Separating Worth from Worship – Chicago Review of Books

    Separating Worth from Worship – Chicago Review of Books


    Adrienne Miller was the literary and fiction editor of Esquire from 1997 to 2006, a significant professional feat for a woman of twenty-five. She baffled the New York lit scene — past editors had all been men, and Esquire had published mostly male writers and famously sexist articles (including “How Women Age: A Man’s Survival Guide”).

    In her new memoir, In the Land of Men, Miller says she loathed the dysfunctional system put into place years before her arrival, yet she recognized the importance of Esquire to American fiction. She hoped she could harness its reputation to again publish writing (by men and women) that was just as good as the magazine’s previous claims to fame: Mailer, Carver, and Hemingway.

    Magazines like GQ, where Miller began her career, and Esquire taught a man how to be a man, while treating women like mysterious beings, focusing only on their physical traits.

    “Why was ‘being a man’ so important? It was about power, that was why,” Miller writes.

    She recounts her arduous work life surrounded by men, working for men, trying to convince men of her intellectual worth. She once discovered that a male colleague was making twice her salary, and she faced condescending treatment in the office. Up against insanely offensive jokes, nonstop comments about women’s bodies, and even sexual assault, she had to approach her job from inside a “Soviet tank of the spirit.”

    But Miller also writes about her love of literature in high school in Ohio, and how most of the art she and her best friend consumed was by men and meant for male audiences. She loved the male-centered literary canon, even with its deep roots in an unfair and constrained idea of what talent looks like.

    At the center of her thesis is the human paradox David Foster Wallace, who she edited and befriended and had a romantic relationship with. She says, “The truth: my career had been built around protecting male egos.” And while DFW was the biggest ego of all, he also, it seems, had a greater impact on her than most of the writers she worked with. Despite his infuriating qualities, she admits he was without a doubt a genius and one of the best writers she ever encountered.

    Throughout their relationship, he exerted a perplexing power over her, often times coming across as “predatory.” He would willingly admit that he was a “sexist asshole,” in classic DFW self-deprecating fashion. Is to admit your sexism some kind of recompense? Maybe. Miller often wondered how much forgiveness he really deserved, while granting it anyway.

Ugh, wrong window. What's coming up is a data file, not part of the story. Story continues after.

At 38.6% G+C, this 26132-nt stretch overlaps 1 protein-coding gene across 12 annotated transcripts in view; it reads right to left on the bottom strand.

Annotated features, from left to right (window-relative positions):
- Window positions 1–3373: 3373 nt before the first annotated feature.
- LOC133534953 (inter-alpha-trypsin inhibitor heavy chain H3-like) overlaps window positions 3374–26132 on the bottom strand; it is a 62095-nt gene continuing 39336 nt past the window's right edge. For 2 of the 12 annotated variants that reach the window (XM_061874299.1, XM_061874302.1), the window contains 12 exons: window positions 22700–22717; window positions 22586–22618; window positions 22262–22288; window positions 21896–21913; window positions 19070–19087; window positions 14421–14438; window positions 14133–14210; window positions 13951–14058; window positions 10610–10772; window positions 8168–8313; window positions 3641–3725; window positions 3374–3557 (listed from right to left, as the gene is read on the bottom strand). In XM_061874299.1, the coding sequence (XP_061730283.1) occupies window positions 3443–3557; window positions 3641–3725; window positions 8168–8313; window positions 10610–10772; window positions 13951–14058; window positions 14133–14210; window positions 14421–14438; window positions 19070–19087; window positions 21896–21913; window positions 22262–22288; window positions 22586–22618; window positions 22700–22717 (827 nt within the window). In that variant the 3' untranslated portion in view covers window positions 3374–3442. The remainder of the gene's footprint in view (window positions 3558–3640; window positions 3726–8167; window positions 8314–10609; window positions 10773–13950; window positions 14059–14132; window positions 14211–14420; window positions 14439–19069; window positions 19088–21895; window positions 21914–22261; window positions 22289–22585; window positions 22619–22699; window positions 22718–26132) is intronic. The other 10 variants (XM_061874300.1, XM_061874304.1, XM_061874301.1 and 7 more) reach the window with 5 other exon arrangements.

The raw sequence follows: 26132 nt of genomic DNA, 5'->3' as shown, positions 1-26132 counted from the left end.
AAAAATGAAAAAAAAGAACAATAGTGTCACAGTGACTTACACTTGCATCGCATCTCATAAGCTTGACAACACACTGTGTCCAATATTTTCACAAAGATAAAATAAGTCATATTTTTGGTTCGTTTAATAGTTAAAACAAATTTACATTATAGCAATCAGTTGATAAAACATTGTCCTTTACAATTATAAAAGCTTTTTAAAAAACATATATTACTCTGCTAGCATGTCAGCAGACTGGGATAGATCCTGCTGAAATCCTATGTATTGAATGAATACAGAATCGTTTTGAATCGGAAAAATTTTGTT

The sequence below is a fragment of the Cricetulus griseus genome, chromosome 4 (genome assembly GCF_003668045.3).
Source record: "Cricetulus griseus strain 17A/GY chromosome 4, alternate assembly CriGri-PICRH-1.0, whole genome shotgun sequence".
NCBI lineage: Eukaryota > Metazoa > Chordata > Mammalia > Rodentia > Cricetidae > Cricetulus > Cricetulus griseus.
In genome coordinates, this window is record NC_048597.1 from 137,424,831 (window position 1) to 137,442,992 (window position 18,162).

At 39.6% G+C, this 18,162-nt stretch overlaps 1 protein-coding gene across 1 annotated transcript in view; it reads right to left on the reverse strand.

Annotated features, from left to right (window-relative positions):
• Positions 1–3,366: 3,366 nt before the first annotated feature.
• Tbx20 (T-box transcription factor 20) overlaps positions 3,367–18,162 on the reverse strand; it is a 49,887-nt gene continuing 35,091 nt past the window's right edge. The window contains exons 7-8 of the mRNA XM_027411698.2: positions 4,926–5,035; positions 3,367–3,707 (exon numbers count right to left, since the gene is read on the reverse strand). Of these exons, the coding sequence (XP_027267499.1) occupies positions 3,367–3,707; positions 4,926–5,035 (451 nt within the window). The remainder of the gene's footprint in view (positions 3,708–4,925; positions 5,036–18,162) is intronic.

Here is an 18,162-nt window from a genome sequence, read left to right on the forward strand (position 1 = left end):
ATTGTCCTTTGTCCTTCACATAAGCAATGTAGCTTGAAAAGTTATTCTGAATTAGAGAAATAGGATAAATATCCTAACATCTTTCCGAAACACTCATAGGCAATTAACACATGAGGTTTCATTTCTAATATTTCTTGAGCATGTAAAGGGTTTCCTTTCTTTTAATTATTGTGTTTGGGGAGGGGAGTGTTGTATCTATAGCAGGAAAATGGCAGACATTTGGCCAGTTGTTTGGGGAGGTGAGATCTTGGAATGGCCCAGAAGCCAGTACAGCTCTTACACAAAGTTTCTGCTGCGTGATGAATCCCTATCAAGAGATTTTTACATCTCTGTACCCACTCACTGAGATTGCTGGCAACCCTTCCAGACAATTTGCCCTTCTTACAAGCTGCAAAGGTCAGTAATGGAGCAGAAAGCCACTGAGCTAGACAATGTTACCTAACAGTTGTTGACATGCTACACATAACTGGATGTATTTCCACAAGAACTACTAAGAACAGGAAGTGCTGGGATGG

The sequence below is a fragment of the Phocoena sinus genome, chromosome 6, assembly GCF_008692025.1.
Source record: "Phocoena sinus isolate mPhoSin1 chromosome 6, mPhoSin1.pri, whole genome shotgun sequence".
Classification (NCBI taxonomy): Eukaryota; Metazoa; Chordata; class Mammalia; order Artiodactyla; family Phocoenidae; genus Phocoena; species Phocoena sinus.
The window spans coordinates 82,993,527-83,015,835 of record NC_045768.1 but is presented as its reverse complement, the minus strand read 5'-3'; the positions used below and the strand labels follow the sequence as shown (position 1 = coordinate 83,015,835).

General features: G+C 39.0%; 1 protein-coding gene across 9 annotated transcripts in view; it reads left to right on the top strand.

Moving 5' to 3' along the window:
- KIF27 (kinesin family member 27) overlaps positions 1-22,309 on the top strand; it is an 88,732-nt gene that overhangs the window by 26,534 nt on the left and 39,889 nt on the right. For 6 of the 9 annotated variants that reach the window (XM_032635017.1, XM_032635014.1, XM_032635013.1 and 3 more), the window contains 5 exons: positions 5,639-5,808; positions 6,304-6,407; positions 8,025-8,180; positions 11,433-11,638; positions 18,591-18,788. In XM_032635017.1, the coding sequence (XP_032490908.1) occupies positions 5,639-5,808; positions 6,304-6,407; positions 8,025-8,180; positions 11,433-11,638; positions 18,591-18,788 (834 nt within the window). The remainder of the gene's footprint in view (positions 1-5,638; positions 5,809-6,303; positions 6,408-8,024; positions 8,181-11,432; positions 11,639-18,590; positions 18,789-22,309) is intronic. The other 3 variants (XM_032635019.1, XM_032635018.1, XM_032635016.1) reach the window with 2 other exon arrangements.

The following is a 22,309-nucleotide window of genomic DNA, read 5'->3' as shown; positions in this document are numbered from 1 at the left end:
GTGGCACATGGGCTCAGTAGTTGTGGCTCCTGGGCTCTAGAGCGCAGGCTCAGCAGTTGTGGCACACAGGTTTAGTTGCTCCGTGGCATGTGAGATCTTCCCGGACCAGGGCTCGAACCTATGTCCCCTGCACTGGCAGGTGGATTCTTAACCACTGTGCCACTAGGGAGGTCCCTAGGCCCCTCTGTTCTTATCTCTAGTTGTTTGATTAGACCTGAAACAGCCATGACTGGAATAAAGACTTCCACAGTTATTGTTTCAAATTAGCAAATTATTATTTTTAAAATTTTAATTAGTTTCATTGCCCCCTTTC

She writes, “What, you thought creative geniuses were pleasant people?”

    (It must be asked: Would DFW still have a career in the #MeToo era? Hard to say, according to Clare Hayes-Brady, author of The Unspeakable Failures of David Foster Wallace. The Los Angeles Review of Books wrote of her book, “While acknowledging his misogyny, [Hayes-Brady] also believes he’s the greatest writer of his generation.”)

    Miller, who is also the author of the novel The Coast of Akron, is an excellent storyteller and philosopher. She infuses her personal narratives with questions: What does it mean to be a mere cog in a machine, even with an esteemed editor’s title? Is power is really just a false construct? Is appreciation perhaps the most important characteristic to have in a world you can’t control?

    In the Land of Men is part of the ongoing discussion about how we answer the question: What do we do with the art of bad men? It’s one thing to recognize the worth of the work and its ability to say something true. It’s quite another to worship the person behind the words, the “compromised” man. But is it actually possible to separate the two? Do we even want it to be? (DFW still has some of the most ardent fans, an ever-growing cult following.)

    Early in the book, Miller contemplates what it means to really know another person, concluding that we never even get close to gaining a full perspective. The people we believe are bad are always loved by someone else. And yet, she counters, “when thinking in a sentimental way about kings, it is dangerously easy to forget about their power—about the severed heads upon which they walk.”

    MEMOIR
    In the Land of Men
    By Adrienne Miller
    Ecco
    Published February 11, 2020



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